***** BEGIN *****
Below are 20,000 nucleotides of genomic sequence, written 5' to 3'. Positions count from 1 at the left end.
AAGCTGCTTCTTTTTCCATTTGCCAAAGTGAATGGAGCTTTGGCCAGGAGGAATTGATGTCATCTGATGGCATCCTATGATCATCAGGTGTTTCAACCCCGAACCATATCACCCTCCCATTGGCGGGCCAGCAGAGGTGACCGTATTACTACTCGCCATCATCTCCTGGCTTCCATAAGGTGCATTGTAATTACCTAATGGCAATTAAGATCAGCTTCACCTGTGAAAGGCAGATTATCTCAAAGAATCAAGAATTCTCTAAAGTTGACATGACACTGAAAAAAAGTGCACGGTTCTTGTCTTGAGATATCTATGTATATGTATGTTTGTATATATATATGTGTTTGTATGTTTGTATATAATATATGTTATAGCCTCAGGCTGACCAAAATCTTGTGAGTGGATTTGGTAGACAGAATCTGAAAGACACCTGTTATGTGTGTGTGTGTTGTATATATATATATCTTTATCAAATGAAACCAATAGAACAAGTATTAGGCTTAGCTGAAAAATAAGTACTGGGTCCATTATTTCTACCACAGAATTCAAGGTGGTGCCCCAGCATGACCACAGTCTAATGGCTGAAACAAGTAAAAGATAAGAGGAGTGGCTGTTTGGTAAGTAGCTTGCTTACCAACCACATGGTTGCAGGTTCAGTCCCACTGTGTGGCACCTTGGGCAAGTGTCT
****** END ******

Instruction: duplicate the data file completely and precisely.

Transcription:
Below are 20,000 nucleotides of genomic sequence, written 5' to 3'. Positions count from 1 at the left end.
AAGCTGCTTCTTTTTCCATTTGCCAAAGTGAATGGAGCTTTGGCCAGGAGGAATTGATGTCATCTGATGGCATCCTATGATCATCAGGTGTTTCAACCCCGAACCATATCACCCTCCCATTGGCGGGCCAGCAGAGGTGACCGTATTACTACTCGCCATCATCTCCTGGCTTCCATAAGGTGCATTGTAATTACCTAATGGCAATTAAGATCAGCTTCACCTGTGAAAGGCAGATTATCTCAAAGAATCAAGAATTCTCTAAAGTTGACATGACACTGAAAAAAAGTGCACGGTTCTTGTCTTGAGATATCTATGTATATGTATGTTTGTATATATATATGTGTTTGTATGTTTGTATATAATATATGTTATAGCCTCAGGCTGACCAAAATCTTGTGAGTGGATTTGGTAGACAGAATCTGAAAGACACCTGTTATGTGTGTGTGTGTTGTATATATATATATCTTTATCAAATGAAACCAATAGAACAAGTATTAGGCTTAGCTGAAAAATAAGTACTGGGTCCATTATTTCTACCACAGAATTCAAGGTGGTGCCCCAGCATGACCACAGTCTAATGGCTGAAACAAGTAAAAGATAAGAGGAGTGGCTGTTTGGTAAGTAGCTTGCTTACCAACCACATGGTTGCAGGTTCAGTCCCACTGTGTGGCACCTTGGGCAAGTGTCT